The First Congregational Church of Darien

United Church of Christ

A community of faith since 1737

NOT EASY BEING A FAMILY

This Sunday I want our celebration with Steve and Hazel Capella at the baptism of their Yasiana and Nijah to inform what it means for all of us to be God’s family.  If you know Steve and Hazel, you realize how sorely their painstaking patience and trust in God’s leading them to be parents has been tested.  They have been in the track of foster parents to adopt Yasiana and Nijah for over three years, but only recently learned of their approval. First of all, yippee! And hooray for all four!

 

Second, can you imagine your heart on a string like that for years? Pouring all of that love, devotion and care into the two girls with the threat of losing them never far off? That’s not an easy way to live, friends. They’ve faced many peaks and valleys, many hopes and much uncertainty. All of that gives way to joy with these baptisms on Sunday. The Capellas will host a light lunch celebration in the Parish Hall afterward. Why? Because they are so grateful for FCC, D’s ongoing support.

 

All of it reminds me, it’s not easy for any of us to be family these days now, is it? Our society has become downright unfriendly for parenting.  Most Americans believe that parenting is tougher today than years ago.  In the Seventies, 15% of our children lived in poverty. During the Eighties, the figure nearly doubled. Wow.

 

Back in 1948 the government allowed a tax exemption of $600 per child. Today’s exemption, adjusted for inflation, is considerably less.  Back in 1948, a family of four at the median income paid only 0.3% of its income in taxes. By 1989 that same family paid 9.1%. If we care about children and parents, we can do better.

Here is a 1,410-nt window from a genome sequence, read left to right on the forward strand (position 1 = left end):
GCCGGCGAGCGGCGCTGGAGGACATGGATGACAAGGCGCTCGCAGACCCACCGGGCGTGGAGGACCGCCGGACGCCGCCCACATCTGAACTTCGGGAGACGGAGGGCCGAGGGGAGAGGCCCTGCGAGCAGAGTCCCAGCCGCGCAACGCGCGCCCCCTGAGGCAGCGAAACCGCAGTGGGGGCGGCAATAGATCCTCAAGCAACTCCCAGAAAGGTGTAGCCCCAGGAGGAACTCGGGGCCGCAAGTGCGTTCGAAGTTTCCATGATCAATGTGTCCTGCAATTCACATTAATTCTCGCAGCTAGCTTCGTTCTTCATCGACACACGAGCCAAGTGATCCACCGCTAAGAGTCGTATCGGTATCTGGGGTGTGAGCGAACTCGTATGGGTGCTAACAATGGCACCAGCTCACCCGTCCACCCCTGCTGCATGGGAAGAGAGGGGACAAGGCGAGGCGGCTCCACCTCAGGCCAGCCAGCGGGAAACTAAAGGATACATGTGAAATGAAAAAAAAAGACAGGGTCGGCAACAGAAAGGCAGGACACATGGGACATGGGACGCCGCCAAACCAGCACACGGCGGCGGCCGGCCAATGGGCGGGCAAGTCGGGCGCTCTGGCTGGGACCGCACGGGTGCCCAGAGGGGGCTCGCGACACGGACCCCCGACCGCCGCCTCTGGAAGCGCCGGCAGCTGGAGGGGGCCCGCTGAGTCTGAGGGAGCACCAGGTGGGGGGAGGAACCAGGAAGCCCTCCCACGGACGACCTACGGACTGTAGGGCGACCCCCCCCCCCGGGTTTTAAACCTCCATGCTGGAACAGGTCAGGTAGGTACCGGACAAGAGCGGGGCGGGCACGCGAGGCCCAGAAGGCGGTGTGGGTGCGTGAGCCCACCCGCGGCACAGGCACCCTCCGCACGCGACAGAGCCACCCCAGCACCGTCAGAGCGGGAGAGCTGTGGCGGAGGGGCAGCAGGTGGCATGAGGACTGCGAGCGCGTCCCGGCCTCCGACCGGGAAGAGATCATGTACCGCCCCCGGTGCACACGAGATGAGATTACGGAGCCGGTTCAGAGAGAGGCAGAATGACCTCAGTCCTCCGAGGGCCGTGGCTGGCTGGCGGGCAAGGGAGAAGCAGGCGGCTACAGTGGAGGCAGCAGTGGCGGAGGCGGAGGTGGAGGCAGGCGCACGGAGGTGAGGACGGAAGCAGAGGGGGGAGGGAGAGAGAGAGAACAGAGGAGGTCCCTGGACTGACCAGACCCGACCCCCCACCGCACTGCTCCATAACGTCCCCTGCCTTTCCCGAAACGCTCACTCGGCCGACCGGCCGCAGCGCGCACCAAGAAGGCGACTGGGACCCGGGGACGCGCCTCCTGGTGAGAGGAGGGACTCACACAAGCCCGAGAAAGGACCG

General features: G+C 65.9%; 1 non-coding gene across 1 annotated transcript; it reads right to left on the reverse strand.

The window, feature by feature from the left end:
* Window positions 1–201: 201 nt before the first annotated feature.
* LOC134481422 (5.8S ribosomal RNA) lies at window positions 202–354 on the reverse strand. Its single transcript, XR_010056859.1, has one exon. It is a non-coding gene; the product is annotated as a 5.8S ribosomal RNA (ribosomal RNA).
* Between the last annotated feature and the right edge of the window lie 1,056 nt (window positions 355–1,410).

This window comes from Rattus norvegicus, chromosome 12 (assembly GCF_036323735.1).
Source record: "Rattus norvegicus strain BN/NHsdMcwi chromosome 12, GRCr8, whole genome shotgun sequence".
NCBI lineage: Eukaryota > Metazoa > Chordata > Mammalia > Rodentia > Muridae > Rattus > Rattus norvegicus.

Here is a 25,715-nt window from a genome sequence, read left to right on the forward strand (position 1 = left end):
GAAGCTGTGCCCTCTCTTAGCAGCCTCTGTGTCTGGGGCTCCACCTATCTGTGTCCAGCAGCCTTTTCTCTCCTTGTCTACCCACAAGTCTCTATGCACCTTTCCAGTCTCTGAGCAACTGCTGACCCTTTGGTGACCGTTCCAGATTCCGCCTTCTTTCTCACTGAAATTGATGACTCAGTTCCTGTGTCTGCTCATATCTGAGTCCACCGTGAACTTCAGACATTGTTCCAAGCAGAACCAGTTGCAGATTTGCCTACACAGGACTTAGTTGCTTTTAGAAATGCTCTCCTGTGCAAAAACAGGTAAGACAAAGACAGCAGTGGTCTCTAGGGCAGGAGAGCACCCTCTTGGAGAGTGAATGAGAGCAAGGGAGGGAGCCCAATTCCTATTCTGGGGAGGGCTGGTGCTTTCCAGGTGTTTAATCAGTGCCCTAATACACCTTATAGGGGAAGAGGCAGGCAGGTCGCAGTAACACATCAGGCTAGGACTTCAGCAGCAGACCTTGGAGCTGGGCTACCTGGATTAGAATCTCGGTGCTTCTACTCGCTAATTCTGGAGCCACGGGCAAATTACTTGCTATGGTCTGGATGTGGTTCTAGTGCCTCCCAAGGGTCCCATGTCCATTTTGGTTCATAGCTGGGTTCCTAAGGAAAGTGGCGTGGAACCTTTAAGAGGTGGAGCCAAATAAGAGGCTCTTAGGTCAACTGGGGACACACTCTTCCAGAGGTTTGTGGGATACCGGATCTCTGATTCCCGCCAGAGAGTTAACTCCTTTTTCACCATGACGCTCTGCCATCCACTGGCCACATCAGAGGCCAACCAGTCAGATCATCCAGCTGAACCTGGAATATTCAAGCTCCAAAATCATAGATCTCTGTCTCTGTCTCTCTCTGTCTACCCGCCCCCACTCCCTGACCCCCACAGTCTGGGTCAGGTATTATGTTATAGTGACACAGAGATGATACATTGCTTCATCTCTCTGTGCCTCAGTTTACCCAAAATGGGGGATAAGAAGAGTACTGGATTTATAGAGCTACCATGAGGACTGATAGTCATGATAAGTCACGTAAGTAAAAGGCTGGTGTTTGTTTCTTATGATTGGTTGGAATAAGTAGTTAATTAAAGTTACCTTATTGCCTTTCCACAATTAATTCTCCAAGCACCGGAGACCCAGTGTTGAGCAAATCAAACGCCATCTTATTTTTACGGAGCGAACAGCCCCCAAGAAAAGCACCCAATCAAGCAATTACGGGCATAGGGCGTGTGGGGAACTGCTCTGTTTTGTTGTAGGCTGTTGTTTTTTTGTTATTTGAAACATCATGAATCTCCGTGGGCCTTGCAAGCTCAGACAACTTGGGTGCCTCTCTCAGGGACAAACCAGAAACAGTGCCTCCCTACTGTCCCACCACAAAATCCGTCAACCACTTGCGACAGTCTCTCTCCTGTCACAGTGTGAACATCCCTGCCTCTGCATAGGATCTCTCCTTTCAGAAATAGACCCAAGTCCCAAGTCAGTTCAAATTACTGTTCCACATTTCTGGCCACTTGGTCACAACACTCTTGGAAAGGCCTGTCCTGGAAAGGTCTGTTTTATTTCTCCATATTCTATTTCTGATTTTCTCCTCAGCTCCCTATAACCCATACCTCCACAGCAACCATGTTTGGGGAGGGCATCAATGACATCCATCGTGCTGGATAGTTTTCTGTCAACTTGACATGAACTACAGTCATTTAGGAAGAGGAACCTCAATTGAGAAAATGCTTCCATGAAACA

Conservative Christians need a less selective memory about pulling themselves up by their own bootstraps.  They had more support, mentoring, and nurture from others than they recall.  They must overcome their aversion to government help if poor families are to receive the economic encouragement they need to survive. Partnering with families in deep need to help, nurture, and incentivize them is not dragging our society down.  It isn’t betraying a legacy.  It strengthens our society.

 

Liberal Christians must quit neglecting family or children’s issues in a misguided stress upon individual choice and personal freedom. Social scientists have known for a long time what the rest of us also sense, but lack the guts to say.  A two-parent family is better on the whole for child-rearing than single-parent or stepfamilies. A check of teen-aged rates of suicide, mental illness and criminal behavior clearly shows this. This is in no way maligns the single parents (mostly women) who persevere against the odds, and strive nobly with love and nurture.  I am talking about norms where fathers don’t matter anymore. I don’t believe in it.

 

Yet what I am so concerned about cuts deeper than economics and public policy. Matters of children and parents are deeply ethical and profoundly spiritual issues. Parenting isn’t just something you do, it’s a vocation. Parenthood is something we give back to God out of gladness for our own existence.  What do you think?

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